From Issyk Kol we headed up into the spectacular Diety Orgus gorge. This spectacular gorge offers some of Kyrgyzstans premium trekking and horse riding, with walks and rides to suit everybody. As we were to be here for four nights of bushcamping we set up the camp with a shower tent, kitchen tent and the rest of the tents spread around the grassy field by the river. Fortunately the rain held off until we had all set up, but then it bucketed down, and while we sat in the truck playing cards or under the awning debating whether the rain could get any heavier (the answer is yes, it could!) we didn’t notice that a small lake had formed with Mike’s tent as an island in the middle! A quick dash out into the rain and we dragged the tent to safety on slightly higher ground, and amazingly everything inside was still dry. We love our new tents!

The group divided up for trekking and the hardcore trekkers set off the next morning with Erkin our trekking guide for a epic trek to an alpine lake well above the snow line where the lake was only just beginning to thaw, hard going but everybody who did the trek came back with rave reviews. Others did smaller treks anything from one hour to half days. This is such great trekking that even folks who were not big walkers said they could have happily spent another day. As for the horse riders there were mixed experiences. Simon and Alice were eventually seen walking home after having a number of issues with their horses which were just not prepared to turn around and head back, but all agreed that even someone who had never ridden a horse could have a go and have a blast.

After Diety Orgus we thought it was time to treat everyone to a hotel and so we headed down to Karakol and a lovely homestay, after a quick visit to Kochkor, home to a fantastic felt shop selling locally made felt products, and a statue of Lenin to add to our Russian statue photo collection.

Karakol gave us time to get washing done and spend a bit of time in a hot shower. It also seemed like the right time to sit in the shade with a chilled Georgian white wine, or two, or three. Much silliness ensued, and a great night was had by all as we wandered into the town to eat in one of the many local cafes, some of us even found ourselves guided to a restaurant by a man on a tractor after the one we were aiming to go to was closed! It is the random things like this that happen along the way that make the journey so unforgettable!

From Karakol we headed back into the Kyrgyz countryside and up to Lake Song Kol. Frozen during the long winter, the fertile plains around Song Kol are used as summer grazing for herds of goats, sheep, cattle, yaks and horses that are brought up from the lowlands. Families bring their yurts on the back of trucks in flat-pack form, it apparently only takes 20 minutes to put them together.

Camping on the plains surrounded by snow-capped mountains and herds of grazing animals tended by children as young as 5 who are as comfortable on a horse (or in some cases more comfortable) as they are on their own feet, this is another magical place, and we spend three nights bushcamping, giving everyone plenty of time to wander the hills, visit a yurt and sample fermented mare’s milk and go horse riding.

Song Kol is also the place where we organise a game of Ulan Tuk, the traditional Kyrgyz game involving incredible horsemanship and a goat carcass. We had invited some other travellers to join us for the game, and the players brought their friends, wives and children, and the crowd cheered for their chosen team. With no field of play designated, some of the group chose the top of the truck as the safest place to observe, while others enjoyed the thrill of running out of the way of galloping horses. In the end it was a 4-1 victory (or was that the England score?), and the winning team took home the goat (very much tenderised) and the prize money.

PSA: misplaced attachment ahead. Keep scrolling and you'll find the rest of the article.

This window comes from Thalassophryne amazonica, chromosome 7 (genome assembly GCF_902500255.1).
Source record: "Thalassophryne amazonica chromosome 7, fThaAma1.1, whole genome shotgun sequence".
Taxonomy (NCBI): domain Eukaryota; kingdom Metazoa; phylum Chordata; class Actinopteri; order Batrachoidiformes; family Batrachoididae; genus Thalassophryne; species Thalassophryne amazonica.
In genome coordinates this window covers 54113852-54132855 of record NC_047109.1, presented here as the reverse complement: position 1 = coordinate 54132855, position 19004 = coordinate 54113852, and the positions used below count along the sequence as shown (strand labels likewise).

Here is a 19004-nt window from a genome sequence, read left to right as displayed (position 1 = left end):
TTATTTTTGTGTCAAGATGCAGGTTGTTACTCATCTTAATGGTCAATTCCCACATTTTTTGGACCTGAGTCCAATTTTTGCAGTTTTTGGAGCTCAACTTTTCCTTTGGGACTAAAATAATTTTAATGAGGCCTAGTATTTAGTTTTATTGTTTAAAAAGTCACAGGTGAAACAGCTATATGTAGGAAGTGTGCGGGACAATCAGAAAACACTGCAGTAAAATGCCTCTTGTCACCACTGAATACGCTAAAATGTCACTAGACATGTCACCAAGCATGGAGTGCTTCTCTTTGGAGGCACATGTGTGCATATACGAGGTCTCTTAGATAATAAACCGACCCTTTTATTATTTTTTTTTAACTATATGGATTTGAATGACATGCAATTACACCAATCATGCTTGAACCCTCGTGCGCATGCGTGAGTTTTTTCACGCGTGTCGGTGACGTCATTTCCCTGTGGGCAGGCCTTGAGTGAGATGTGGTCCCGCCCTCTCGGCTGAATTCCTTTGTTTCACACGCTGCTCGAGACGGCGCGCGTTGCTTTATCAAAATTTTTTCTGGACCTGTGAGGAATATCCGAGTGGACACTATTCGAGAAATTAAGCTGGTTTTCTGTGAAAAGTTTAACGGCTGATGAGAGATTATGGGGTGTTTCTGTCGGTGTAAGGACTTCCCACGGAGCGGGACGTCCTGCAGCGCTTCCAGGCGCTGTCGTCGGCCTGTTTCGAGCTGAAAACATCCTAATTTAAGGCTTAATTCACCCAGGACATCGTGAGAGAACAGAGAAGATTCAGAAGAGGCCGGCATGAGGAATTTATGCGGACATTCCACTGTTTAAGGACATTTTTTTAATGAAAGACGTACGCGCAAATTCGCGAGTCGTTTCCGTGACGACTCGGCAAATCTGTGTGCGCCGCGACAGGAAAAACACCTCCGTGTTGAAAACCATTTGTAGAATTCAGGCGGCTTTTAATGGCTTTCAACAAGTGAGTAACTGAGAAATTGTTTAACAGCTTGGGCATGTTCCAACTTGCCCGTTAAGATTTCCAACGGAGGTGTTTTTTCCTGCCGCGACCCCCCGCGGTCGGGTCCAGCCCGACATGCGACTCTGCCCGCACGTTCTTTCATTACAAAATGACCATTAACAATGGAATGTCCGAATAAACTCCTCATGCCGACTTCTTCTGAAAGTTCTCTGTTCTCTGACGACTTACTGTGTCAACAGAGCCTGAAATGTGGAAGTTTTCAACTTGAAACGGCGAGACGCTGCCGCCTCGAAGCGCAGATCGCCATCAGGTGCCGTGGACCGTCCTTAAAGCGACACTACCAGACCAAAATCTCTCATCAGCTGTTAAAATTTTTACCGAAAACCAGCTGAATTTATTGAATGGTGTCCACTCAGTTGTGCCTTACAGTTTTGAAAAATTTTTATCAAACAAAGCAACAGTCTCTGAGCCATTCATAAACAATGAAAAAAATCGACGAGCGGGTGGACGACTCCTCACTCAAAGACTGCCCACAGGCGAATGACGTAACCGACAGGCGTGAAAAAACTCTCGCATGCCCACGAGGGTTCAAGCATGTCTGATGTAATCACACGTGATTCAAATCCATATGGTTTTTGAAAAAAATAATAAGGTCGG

Another highlight for the group was watching Roberta out-gallop two of the men from the local yurts in a game of “catch and kiss” Kyrgyz style which they had been sure they would win easily (should we have mentioned her jockey past? Nah, more fun not to!). It was hilarious to watch, although we were a bit concerned when the game continued off over the hills as her pursuers desperately tried to catch her, but she returned safe and victorious.

We then settled down to a fantastic lamb potjie (a South African stew which is cooked by layering ingredients in a cast iron pot and cooked slowly over a fire for hours), with many proclaiming it to be the best meal of the trip so far (and there have been some amazing meals to choose from!). While some of the group played card games on the truck (it can be a bit chilly at 3,000+ metres even in June), Ben and Erkin headed off to the yurt of the winning team to enjoy the many dishes cooked from the goat, washed down with a bit of vodka of course!

Our last night up at Lake Song Kol seemed like as good a time as any for a bit of a fancy dress party. After pulling names out of a hat, we had all been shopping in the market in Karakol for clothes which the locals might not consider to be fancy dress, but we did! When the time came, we gathered around our host for the evening, Pete, and watched with nervous excitement (or is that terror?) as the bags were distributed…

Kyrgyzstan is a country of incredible landscapes and some of the friendliest people we come across on our journey of 27,000km. It was with some sadness that we headed down from Song Kol and towards the Chinese border. We had one final bushcamp on the way to the border before an early start to another border crossing day of “hurry up and wait”. With two checkpoints on the Kyrgyzstan side and three on the Chinese side, it took us a full day to gain entry to China! We are here for the next 6 weeks, and with so much to see and do while we are here it is going to be another busy time!



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We are Pete and Kirsten, and we are overland travel addicts. Having been lucky enough to work in the overland tour industry for many years including owning our own overland travel company, we are now heading off on independent overland adventures with our 2 kids. Read more